I am not artsy-crafty. I don’t really cook. I don’t believe in ironing. I am about as far from extroverted as you can get.
So how did I ever get to be Hospitality Princess for my church’s Alpha course?
Alpha is an international program of interactive sessions designed to explore the big questions of life and faith. It was originally intended to minister to people who would not necessarily identify themselves as churchgoers or Christians. The target audience has expanded to include anyone who wants to feel more connected, passionate, and intimate about the Christian faith. The program lasts for twelve weeks, meeting once a week. Every session includes a shared meal, a video about basic concepts of Christianity, and small group discussions. One of the significant hallmarks of the program is that it should provide a welcoming, low-pressure environment that organically encourages comfort, trust, introspection, and searching.
The Hospitality Princess is responsible for making sure the room where the sessions take place is warm and welcoming. This includes décor and table arrangement and all things environment. She is also responsible for either cooking a meal for the Alpha guests each week or cajoling friends, relations, and people who owe her money to provide a meal. There is also the small matter of clean-up and laundering table linens after each session. Then, there is the hospitality princess’ most important royal duty of all- welcoming guests, bonding with them, genuinely loving them, and allowing that love to be palpable.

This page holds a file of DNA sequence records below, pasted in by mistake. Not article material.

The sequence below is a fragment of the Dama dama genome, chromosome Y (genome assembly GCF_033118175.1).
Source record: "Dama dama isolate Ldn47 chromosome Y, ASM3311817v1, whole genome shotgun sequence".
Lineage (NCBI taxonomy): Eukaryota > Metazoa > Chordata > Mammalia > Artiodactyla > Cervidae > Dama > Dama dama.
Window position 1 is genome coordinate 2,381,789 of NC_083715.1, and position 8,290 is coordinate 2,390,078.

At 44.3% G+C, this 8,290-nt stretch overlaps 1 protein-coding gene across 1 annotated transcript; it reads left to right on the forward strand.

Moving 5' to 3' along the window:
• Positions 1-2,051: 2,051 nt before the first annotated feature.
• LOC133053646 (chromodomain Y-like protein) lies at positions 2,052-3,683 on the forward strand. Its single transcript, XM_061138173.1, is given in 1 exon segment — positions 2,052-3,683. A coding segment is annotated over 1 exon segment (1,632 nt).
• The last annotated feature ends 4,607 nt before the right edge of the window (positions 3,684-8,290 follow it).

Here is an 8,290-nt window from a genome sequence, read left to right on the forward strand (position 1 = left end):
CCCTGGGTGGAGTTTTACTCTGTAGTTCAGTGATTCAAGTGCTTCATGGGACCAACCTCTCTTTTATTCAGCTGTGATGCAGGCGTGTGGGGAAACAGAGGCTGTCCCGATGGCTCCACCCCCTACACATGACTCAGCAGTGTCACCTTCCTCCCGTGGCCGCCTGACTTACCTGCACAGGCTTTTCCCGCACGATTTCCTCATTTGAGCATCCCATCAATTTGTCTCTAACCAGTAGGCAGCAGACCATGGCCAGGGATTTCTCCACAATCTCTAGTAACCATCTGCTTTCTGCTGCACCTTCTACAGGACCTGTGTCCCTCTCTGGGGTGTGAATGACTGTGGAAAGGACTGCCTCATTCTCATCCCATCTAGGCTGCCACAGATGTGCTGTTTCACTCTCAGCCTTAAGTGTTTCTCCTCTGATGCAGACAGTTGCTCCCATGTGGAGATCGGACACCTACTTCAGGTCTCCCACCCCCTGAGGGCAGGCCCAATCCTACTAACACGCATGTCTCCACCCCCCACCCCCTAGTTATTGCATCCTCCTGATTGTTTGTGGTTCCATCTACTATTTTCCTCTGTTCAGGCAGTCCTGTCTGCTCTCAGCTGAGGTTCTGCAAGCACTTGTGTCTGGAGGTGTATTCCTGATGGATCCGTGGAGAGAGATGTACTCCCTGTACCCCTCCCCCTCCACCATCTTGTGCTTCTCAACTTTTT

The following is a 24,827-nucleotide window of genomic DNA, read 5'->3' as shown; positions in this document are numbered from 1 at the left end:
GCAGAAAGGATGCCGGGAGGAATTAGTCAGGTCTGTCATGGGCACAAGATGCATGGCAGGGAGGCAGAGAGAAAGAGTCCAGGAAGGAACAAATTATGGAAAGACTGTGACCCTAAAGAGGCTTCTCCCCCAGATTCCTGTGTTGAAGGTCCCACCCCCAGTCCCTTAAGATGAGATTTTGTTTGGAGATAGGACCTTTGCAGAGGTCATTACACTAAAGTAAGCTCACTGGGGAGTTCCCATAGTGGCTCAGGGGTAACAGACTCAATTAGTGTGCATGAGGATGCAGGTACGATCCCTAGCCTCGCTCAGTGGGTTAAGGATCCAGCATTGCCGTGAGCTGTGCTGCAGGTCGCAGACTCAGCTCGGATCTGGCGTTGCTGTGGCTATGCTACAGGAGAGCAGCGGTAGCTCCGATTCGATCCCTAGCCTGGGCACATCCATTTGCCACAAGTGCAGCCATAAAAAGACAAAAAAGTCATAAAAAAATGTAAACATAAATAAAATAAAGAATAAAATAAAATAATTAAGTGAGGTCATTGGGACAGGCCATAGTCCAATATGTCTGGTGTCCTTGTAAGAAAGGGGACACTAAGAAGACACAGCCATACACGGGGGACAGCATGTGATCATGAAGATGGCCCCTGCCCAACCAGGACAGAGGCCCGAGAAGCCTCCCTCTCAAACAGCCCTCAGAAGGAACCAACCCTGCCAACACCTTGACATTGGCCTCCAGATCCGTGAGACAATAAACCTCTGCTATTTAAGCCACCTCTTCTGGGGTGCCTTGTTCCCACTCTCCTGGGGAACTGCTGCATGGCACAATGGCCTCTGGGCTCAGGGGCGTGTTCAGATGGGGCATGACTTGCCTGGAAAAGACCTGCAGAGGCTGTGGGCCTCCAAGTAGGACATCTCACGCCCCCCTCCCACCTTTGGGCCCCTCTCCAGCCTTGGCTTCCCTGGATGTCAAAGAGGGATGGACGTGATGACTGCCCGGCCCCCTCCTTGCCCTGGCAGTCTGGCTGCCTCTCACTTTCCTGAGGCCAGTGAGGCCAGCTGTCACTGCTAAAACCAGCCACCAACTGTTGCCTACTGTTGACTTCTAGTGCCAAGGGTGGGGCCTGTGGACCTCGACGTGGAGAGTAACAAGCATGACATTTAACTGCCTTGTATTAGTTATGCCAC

So, I’ll ask again. How did I ever get to be Hospitality Princess? It seems difficult to think how a person could be worse-suited for the job than I am.
When I heard about Alpha at our church’s ministry fair, I was interested. I read somewhere that ministry is the place where a person’s skill and passion intersect with a need of the people of God. When I was working, I taught leadership classes on a fairly regular basis. I loved it and I was quite good at it, if I do say so myself. From what I understood of Alpha, the approach and techniques sounded very similar to what I employed in my leadership classes. The content and objectives were different, but the overall strategy seemed similar. In both situations, the idea is to help people explore important questions. Both experiences try to grow understanding and confidence in an environment that encourages trust, openness, and experimentation. I volunteered to help with Alpha. I thought I could assist with facilitating small group discussions or something like that.